Students in Prof. Jill Belli’s Writing with New Media course are considering the ways in which writing practices have been affected by digital spaces. The course site is very active, with lots of great discussion. Students have been posting and commenting on Prezi presentations they created about different types of social media. Coming up next, they’ll be posting internet memes, and reflecting on a recent visit to the Museum of the Moving Image to see the exhibit “How Cats Took Over the Internet.” They also recently had a visit from some of The Buzz bloggers, including a great follow-up virtual discussion. Check out their work!
Learning Places is an interdisciplinary course, taught by Profs. Anne Leonard (Library) and Jason Montgomery (Architecture). Students have been reading, writing, and thinking about the future of Wikipedia, in preparation for an upcoming assignment in which they will choose a Wikipedia article to edit or create, related to the NYC locations they’re studying. They’ve also added their reflections and site reports about a recent visit to nearby Vinegar Hill and Farragut Houses. Take a look through this dynamic and well-organized course site!
Healing the Body is a new interdisciplinary course co-taught by Profs. Sandra Cheng (Art History), Gwen Cohen Brown (Dental Hygiene), and Aida Egües (Nursing). Students have been analyzing images they’ve chosen from an online database of images about the history of medicine. For their next blogging assignment, they’ll be reflecting on artist Carrie Mae Weems’ ideas and work on race, appropriation, and photography. Check out this excellent course site, and the interesting work students are doing on it!
Prof. Mary Brown’s students have been blogging about typography by observing, photographing, and writing about examples they have come across in their neighborhoods. The course site also uses the new theme Twenty Fifteen, with nicely-designed custom backgrounds, and has helpful videos, handouts, and other information on typography. Check it out — you may think about your corner bodega’s kerning in a new way!
This project was created by students in Prof. Laura Westengard’s course, ENG 3407: Gothic Literature and Visual Culture. Students have posted photographs, video, and written about numerous Gothic sites in New York City, analyzing them through the theories and concepts they’ve been learning in class. For those interested in taking their own spooky tour, the students created a Google Map that includes all the locations on the site. Check it out, but as they warn, enter at your own risk!
Prof. Jill Belli’s Science Fiction course site has a lot happening, and is well-structured so it’s easy to explore and access specific information and resources. The site is very active, with frequent student posts and interaction in the comments sections. There are also some great discussions generated in the Class Discussion Posts, where conversation is extended beyond class time. You can tell from reading through any of these comment threads that students are very engaged with the material they’re studying, as well as their classmates’ ideas. Each week the class votes on which student post they think should be featured on the site, and the winner is chosen as the People’s Choice Post of the week. We also love that the course avatar (pictured above) was created by a student in the class, Andrew Dutt.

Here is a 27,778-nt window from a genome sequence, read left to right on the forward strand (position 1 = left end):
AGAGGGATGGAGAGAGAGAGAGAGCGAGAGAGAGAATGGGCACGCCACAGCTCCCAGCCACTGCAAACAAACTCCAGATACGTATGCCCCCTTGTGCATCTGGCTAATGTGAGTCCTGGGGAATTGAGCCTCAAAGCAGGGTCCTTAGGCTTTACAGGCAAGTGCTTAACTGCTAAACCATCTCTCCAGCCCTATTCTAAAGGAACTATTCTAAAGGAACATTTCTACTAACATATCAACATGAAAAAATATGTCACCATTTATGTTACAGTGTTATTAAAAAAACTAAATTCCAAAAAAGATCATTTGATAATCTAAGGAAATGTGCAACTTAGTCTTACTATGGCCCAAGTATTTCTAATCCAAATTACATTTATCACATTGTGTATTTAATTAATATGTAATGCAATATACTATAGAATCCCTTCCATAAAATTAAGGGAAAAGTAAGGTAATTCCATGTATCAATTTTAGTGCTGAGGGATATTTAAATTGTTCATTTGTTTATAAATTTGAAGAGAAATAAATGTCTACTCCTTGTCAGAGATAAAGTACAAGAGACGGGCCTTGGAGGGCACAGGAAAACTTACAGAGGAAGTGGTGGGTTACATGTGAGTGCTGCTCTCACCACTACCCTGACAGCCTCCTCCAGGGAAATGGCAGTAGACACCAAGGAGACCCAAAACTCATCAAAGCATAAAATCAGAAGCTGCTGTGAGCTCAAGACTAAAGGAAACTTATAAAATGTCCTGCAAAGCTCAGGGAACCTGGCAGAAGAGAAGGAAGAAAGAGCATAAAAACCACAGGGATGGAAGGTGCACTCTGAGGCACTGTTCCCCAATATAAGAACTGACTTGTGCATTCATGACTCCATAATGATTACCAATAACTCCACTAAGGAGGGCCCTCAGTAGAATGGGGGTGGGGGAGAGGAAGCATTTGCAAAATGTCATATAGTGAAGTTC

Students in Prof. Claire Stewart’s Culinary Improvisation course are reflecting on their cooking techniques and the foods they use for weekly improvisational challenges in the kitchen. We were impressed with the detailed descriptions of their process, accompanied by photographs they took themselves. By reading through their posts and comments they’ve made on each other’s work, you get a sense of the community they’re building in the class. Take a look at what they’re up to, but with a warning that it might make you hungry!
PSY3405: Health Psychology
Prof. Amanda Almond’s course site is very active and full of interesting assignments and class discussions. Recently, students watched and commented on a video embedded on the course site. We also like how students engaged with the course policies page by either proposing an addition or elaborating on one of the policies listed. Take a look!
The OpenLab site for Professor Sandra Cheng’s Introduction to Film course is well-organized, informative, and visually appealing. It’s easy to find course information and student work, and she has included plenty of helpful and relevant resources, such as links to City Tech and NYC film-related resources and an RSS feed from the New York Times Movies section. Course activity has just begun with students introducing themselves, but they’ll be engaging with interesting topics throughout the semester, so be sure to keep checking back to see what they’re writing about!
In Inna Guzenfeld’s Historical Preservation course, students are considering questions such as how historical significance is determined, and researching examples of cultural heritage preservation. They’ve also done field research at a historic district in NYC, documenting their observations about the site and its architectural significance. The course site is clean and well-structured, making everything easy to find. Take a look!